Rupert a Trustee of the MarcoPolo700 Foundation, discusses the organisations commemoration of the 700th anniversary of Marco Polo’s death, emphasizing the Silk Road’s historical significance and its contemporary intersectionality across 33 countries. The foundation aims to apply Marco Polo’s achievements to the modern world, focusing on cultural connectivity through trade, echoing UNESCO’s values. Rupert elaborates on the 2024 digital art exhibition, inspired by Marco Polo’s legacy, aiming to celebrate cultural diversity and unity among the Silk Road countries, particularly engaging young people. 

The digital art competition, aligned with the foundation’s taglines of relive, revisit, and renew, encourages young artists to express historical journeys, physical revisiting, and community renewal. Themes such as “Our People and Our Land,” traditions, and a shared future are introduced for high school students. Rupert explores the exhibition’s significance in Abu Dhabi, drawing connections to cultural diversity and historical influences, notably the use of lapis lazuli in Renaissance art. The interview concludes with Rupert expressing the foundation’s vision for scholarships, and internships marking the launch of the Marco Polo 700 Foundation. 

Find our more about MarcoPolo700 Foundation.

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The extraordinary person Marco Polo, this is the 700th year anniversary of his death, and he is very famous from a Western perspective of Discovery or making the Silk Road. But of course, as it often is the way with Western cultural appropriation, he didn’t make anything; he just did what people have been doing for 2,000 years, which is using the routes that had been established over 3 or 6,000 kilometres of roots that linked East and West. Now those routes travel through 33 different countries, and because of the anniversary and because of this intersectionality between 33 different countries in this day and age, the idea rose between London and Hong Kong to generate the Marco Polo foundation.  

Essentially, the Marco Polo Foundation is to use the very best of what Marco Polo tried to achieve and apply it to the modern world. Marco Polo’s journey was, of course, originally commercial to do with trade, so it’s appropriate here we are in Abu Dhabi, the capital of capital; they understand about trade. But the fact that UNESCO chose Abu Dhabi as a destination for their conference is very fitting also because you can’t just have trade without cultural connectivity. That’s really what Marco Polo Foundation is seeking to achieve. Terrific, thank you, Rupert. I know that the focus of 2024 for us is the digital art exhibition.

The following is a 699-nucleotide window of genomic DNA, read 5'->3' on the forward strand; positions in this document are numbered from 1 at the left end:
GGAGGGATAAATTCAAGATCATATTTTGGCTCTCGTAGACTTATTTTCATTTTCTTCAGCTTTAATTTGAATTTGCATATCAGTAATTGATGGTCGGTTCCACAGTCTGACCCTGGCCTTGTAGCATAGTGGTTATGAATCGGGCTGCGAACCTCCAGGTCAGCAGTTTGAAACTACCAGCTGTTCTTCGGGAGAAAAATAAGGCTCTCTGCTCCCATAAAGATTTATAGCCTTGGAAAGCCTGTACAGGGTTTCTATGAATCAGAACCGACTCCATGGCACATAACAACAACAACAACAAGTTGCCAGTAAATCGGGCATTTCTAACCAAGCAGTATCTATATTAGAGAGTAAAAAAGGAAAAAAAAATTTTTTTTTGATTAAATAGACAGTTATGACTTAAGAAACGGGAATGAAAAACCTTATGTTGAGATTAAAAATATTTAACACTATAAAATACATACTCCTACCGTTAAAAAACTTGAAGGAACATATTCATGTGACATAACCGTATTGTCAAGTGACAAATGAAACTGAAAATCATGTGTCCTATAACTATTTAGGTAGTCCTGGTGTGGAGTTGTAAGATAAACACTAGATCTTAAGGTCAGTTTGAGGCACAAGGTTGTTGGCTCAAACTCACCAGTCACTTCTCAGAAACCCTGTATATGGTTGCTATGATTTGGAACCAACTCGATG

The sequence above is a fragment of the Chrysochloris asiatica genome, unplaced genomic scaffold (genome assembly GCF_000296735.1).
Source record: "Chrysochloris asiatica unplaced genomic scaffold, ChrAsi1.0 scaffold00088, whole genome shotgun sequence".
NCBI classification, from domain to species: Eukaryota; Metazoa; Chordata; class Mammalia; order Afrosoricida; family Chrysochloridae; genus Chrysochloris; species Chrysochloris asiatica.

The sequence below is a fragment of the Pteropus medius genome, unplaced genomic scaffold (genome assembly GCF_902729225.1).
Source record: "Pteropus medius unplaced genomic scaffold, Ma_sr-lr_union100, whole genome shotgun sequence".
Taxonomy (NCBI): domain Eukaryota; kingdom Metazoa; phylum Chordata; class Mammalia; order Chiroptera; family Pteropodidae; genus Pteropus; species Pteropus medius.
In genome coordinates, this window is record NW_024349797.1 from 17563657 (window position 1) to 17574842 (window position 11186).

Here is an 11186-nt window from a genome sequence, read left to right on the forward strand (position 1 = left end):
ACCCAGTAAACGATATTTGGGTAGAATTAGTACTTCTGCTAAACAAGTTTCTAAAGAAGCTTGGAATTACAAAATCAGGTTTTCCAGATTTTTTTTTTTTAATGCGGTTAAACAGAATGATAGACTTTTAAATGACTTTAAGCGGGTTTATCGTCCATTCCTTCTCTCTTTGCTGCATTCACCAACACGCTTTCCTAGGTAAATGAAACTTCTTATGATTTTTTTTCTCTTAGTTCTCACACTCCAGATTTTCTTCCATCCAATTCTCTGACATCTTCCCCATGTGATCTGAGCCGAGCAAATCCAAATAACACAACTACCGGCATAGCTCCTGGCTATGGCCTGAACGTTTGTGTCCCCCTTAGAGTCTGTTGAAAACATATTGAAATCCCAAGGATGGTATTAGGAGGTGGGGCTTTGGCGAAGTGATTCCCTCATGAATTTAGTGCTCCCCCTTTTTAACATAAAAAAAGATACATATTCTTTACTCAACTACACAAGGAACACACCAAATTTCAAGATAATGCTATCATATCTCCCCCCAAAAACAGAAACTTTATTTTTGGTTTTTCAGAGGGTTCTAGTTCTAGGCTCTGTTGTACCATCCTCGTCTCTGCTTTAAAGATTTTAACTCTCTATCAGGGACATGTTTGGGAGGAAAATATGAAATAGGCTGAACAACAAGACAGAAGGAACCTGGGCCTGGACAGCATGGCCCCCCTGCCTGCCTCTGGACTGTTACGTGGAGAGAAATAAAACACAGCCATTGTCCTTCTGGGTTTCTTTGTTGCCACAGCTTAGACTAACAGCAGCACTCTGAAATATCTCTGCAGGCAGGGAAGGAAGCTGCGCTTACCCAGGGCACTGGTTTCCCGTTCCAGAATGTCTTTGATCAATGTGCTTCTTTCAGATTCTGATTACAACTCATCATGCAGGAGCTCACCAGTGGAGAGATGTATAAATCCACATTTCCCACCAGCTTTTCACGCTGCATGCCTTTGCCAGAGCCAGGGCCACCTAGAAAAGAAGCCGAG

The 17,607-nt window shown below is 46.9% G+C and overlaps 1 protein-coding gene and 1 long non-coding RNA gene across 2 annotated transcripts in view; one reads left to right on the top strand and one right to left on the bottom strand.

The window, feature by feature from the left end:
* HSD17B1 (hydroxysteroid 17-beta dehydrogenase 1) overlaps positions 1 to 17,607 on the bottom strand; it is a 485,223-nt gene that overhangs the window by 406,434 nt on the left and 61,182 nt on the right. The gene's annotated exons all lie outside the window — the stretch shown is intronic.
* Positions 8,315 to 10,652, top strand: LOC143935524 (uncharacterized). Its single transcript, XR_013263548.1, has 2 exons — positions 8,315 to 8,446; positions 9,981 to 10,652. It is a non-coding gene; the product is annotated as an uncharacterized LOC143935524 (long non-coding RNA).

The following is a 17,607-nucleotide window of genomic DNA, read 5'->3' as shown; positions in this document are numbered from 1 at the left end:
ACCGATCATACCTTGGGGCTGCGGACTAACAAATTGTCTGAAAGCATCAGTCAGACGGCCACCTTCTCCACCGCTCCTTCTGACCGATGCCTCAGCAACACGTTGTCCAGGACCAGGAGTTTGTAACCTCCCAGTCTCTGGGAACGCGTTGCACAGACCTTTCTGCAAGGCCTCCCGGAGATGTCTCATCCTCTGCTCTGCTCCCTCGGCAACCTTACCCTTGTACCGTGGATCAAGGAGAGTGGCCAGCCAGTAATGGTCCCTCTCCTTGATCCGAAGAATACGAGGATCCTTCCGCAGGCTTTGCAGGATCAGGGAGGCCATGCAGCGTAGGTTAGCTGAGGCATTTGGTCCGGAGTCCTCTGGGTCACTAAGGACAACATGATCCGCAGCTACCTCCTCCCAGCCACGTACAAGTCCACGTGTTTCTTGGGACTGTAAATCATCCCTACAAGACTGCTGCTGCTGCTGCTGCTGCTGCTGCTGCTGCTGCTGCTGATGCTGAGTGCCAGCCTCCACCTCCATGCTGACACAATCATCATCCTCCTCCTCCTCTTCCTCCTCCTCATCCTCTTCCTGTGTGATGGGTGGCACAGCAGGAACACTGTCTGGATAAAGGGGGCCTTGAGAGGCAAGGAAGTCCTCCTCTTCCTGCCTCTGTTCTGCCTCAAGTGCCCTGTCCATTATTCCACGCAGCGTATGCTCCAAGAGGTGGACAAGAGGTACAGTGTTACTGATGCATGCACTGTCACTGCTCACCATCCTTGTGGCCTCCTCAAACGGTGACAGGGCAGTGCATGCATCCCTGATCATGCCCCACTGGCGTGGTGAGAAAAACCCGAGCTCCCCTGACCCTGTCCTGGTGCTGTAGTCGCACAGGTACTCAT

Could you talk for a moment about that [digital art exhibition] and maybe how Marco Polo’s legacy inspired its creation? 

Absolutely, thanks. The point about art and particularly digital art is that it is universal but different. It’s really celebrating the cultural diversity that we’re trying to find, where something that is connected is universal but is different. So the idea of the digital art competition amongst the 33 plus countries of the Marco Polo Silk Roads is to get different perspectives, particularly from young people, to combine together and do it in a fun and engaging way through an art competition using digital art as the means. 

That’s terrific. Thank you. Can you go into a bit more detail about how the digital art exhibition promotes the broader mission of the foundation in terms of promoting unity and tolerance and peace, values that UNESCO, of course, holds most dear?  

Of course. When we had developed the ideas of the foundation, any good foundation needs some taglines. So we came with our taglines of relive, revisit, and renew. We do this; we apply these three things into the framework of the digital art competition where we’re inviting young people particularly to create art that does exactly this: relive, revisit, renew because that’s what we are doing with Marco Polo’s legacy.

And I know that there are three distinct themes for the competition for the high school students. Could you share more about that?  

Well, people look at these various different things, and reliving is a historical journey, really. I was really interested in the earlier talk about intangible cultural heritage because they were doing the same. They were looking at reliving what the people who owned that intangible cultural heritage were doing and applying it to the modern age. So we’re doing the same thing. Revisiting can be more of a physical thing. For example, one of the outputs from the digital art competition, one of the prizes, in fact, is that young people will be able to win art scholarships to go to different cities and towns along the Silk Route. In fact, I’m going to Tajikistan in September as part of this process to really understand what this revisiting means in terms of connectivity. And lastly, renew because, of course, we are again, like the intangible cultural heritage, the objective of this, the output of this is that young people feel engaged in their community. Not just their own community, but across the full length of the Silk Roads.  

That’s interesting. It sounds like a fascinating initiative. Where will we be able to see the artworks of the high school students? Where will they be displayed?